Women's Final Four: Notre Dame takes down old rival UConn to get back to title game

Jasen Vinlove / USA TODAY Sports

The 2019 Women's National Championship Game is set. After Baylor outlasted Oregon in the first game, the defending champions Notre Dame took down UConn, 81-76 to get back to the title game for the second straight season.

It wasn't exactly the prettiest game, as the two teams combined for 87 misses, and shot just 15-of-48 from downtown. But it was absolutely competitive. In the 50th meeting between coaches Muffet McGraw and Geno Auriemma, and eighth in the Final Four, the two old Big East rivals traded bucket for bucket over much of the game, which featured over two dozen lead changes. In the final few minutes though, Notre Dame pulled away, overcoming a nine-point deficit in the fourth quarter.

Arike Ogunbowale led all scorers with 23 points, while Jess Shepard added 20 points, 13 rebounds and seven assists for Notre Dame. On UConn's side, Katie Lou Samuelson put up 20 points, while Napheesa Collier had 19.

Here are some takeaways from Notre Dame's victory:

KLS and Arike duel in the second half

Katie Lou Samuelson and Arike Ogunbowale are two of the best offensive players in the country, but they didn't play like it in the first half. UConn's senior forward took just five shots in the first 20 minutes, and missed all of them. Meanwhile, Ogunbowale put up just six attempts, making one of them. For players who averaged 18.5 and 21.5 points, respectively, that obviously wasn't good enough -- especially on this stage. 

In the second half, however, the two stars showed why they were both All-Americans this season. Sameulson went off in the third quarter pouring in 15 points in that frame alone to help the Huskies take a lead into the fourth. In the end, she finished with 20 points, all of which came in the second half. 

They weren't enough, however, because on the other side, Ogunbowale was just as good down the stretch. Last year's Final Four hero came up clutch again, going for 21 second-half points of her own, including 12 in the fourth quarter to help seal her squad's trip back to the title game.

Irish frontcourt steps up

When they have Jackie Young and Arike Ogunbowale, it makes sense that most of the attention for Notre Dame focuses on their electric backcourt, and certainly they were key on Friday night -- especially Ogunbowale. But the Fighting Irish have gotten to this point because they have a complete team, and their frontcourt stepped up in a major way against UConn.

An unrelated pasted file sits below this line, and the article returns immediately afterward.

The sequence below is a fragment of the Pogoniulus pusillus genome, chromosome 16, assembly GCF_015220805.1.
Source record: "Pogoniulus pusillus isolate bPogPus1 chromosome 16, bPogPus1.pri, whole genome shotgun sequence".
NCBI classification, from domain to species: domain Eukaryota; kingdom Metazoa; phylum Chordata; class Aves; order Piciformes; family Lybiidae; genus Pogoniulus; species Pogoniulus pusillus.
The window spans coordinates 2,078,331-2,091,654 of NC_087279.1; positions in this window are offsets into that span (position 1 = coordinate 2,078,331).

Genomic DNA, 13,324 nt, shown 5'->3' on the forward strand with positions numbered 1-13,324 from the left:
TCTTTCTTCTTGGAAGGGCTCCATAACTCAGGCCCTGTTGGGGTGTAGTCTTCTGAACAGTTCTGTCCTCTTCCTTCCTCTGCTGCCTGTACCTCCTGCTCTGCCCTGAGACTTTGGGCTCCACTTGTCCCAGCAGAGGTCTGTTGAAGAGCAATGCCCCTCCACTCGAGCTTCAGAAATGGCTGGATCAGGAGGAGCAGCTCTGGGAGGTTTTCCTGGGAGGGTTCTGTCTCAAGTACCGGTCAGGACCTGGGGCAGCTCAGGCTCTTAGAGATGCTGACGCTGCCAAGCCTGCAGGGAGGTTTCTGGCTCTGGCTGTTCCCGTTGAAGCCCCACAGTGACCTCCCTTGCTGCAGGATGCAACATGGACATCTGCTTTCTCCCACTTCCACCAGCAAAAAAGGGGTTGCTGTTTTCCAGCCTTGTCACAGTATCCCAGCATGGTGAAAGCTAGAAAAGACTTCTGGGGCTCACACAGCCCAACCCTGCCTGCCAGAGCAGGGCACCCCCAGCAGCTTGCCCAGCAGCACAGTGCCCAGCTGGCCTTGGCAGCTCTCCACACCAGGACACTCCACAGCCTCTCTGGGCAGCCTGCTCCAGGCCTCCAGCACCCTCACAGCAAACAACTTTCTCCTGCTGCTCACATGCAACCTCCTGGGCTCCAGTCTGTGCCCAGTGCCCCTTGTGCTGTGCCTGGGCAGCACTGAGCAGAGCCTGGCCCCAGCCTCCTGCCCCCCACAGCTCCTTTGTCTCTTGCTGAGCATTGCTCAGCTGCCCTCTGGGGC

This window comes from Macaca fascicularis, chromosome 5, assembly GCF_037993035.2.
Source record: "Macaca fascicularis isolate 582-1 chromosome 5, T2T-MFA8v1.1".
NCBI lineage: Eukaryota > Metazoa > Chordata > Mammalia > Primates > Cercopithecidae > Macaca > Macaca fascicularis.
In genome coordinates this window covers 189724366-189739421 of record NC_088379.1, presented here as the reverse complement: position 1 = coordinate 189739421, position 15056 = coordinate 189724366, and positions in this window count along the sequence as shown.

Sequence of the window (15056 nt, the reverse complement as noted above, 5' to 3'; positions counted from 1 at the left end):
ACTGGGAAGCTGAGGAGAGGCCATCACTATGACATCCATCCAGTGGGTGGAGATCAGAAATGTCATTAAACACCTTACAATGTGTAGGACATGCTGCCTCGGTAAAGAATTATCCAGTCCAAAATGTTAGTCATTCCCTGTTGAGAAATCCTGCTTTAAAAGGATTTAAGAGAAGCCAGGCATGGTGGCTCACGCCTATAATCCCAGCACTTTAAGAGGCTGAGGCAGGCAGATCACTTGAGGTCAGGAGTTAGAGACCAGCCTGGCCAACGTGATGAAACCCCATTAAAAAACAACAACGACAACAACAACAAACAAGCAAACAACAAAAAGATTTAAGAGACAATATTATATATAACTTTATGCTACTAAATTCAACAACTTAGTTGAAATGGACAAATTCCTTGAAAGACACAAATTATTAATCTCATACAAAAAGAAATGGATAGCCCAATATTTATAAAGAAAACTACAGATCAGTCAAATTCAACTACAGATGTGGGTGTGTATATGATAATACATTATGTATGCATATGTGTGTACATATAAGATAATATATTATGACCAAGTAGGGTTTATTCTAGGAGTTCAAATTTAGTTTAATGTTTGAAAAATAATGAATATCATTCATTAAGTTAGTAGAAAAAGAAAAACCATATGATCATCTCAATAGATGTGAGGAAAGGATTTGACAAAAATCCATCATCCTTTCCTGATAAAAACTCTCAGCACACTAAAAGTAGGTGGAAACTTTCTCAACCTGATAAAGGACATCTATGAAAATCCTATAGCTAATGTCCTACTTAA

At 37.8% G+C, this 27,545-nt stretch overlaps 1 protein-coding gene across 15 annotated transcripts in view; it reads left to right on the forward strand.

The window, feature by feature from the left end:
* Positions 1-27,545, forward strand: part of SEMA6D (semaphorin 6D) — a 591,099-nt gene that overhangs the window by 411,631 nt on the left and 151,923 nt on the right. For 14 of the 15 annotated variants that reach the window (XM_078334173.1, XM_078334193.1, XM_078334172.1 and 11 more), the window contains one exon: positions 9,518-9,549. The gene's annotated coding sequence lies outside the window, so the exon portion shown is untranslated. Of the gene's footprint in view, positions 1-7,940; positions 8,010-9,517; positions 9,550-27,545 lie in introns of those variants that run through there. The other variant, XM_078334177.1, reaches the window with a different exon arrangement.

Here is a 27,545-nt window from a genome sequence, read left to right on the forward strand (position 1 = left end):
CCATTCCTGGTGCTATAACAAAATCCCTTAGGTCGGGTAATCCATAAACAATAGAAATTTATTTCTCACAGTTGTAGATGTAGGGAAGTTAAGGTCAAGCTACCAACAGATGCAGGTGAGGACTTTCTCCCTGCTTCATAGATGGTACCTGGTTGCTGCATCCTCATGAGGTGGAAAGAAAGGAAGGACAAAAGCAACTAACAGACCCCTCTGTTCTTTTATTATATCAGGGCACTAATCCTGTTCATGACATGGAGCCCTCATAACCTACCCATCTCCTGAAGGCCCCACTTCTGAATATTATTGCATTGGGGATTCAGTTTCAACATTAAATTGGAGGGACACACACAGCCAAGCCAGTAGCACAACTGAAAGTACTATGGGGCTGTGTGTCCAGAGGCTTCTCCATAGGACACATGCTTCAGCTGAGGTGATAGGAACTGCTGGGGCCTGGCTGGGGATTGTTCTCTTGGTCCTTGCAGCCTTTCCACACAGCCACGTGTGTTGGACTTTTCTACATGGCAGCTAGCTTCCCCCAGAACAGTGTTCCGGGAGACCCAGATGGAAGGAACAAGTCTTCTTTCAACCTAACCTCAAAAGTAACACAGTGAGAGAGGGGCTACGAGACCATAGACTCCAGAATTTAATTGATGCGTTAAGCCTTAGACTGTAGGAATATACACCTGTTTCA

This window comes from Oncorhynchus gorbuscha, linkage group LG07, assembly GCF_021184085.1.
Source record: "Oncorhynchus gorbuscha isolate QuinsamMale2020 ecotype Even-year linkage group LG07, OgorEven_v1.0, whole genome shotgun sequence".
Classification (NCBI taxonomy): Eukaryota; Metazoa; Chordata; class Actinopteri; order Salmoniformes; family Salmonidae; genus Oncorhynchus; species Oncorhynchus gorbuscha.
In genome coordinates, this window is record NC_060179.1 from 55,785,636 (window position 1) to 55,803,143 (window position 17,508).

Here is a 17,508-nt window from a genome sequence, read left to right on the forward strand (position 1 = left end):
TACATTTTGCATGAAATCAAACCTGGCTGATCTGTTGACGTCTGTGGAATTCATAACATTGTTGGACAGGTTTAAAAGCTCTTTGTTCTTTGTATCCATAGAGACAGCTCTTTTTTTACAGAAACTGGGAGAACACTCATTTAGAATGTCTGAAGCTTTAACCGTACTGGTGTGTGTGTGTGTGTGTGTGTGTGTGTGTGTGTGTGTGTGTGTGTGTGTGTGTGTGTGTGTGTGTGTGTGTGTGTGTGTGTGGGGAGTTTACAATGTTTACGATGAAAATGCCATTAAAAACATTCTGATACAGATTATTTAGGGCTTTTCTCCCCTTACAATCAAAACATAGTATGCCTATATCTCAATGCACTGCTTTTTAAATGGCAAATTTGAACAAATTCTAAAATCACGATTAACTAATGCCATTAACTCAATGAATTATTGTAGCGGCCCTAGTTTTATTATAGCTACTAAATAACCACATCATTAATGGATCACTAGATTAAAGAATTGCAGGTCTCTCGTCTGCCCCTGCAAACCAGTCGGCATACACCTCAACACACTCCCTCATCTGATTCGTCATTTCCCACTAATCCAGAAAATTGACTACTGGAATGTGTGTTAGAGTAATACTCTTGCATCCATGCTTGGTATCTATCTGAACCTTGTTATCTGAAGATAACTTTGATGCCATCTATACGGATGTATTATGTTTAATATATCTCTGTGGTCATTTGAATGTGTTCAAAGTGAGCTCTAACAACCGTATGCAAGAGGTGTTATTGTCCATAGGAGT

Jess Shepard was one of the only players who could buy a bucket early on, and her strong play in the first half was the main reason Notre Dame wasn't in a big hole early. By the time the final buzzer sounded, the senior had registered 20 points, 13 rebounds and seven assists in one of her best performances of the season.

On the other block, Brianna Turner found redemption. Unable to play last season when Notre Dame won the title due to an ACL tear, Turner stepped up to make sure she has a chance to earn another trophy. She went for 15 points and 15 rebounds, but more importantly played some fantastic defense, blocking five shots along the way. 

Second-chance points keep Notre Dame in the game

No one had an easy time scoring on Friday night, but the Fighting Irish got themselves all sorts of extra looks at the basket thanks to their relentless activity on the offensive glass. Defensive rebounding had been an issue for UConn throughout the tournament, as they allowed a whopping 77 offensive rebounds in their first four games -- a number that would understandably seem like a misprint at first glance.  

Unfortunately for UConn, it was not, and the Irish continued that trend by grabbing 22 offensive rebounds of their own. Shepard (seven) and Turner (six) combined for 13 offensive boards, two more than UConn's entire team. Notre Dame turned those extra opportunities into 14 second-chance points, which was a huge boost to their struggling offense. 

On a single possession in the fourth quarter, the Irish grabbed five offensive rebounds, before Ogunbowale hit a huge 3-pointer. As the Huskies found out, it's tough to win when you continually give a great team extra chances to score. 

NBA Writer

Jack Maloney lives and writes in Milwaukee, where, like the Bucks, he is trying to own the future. Full Bio

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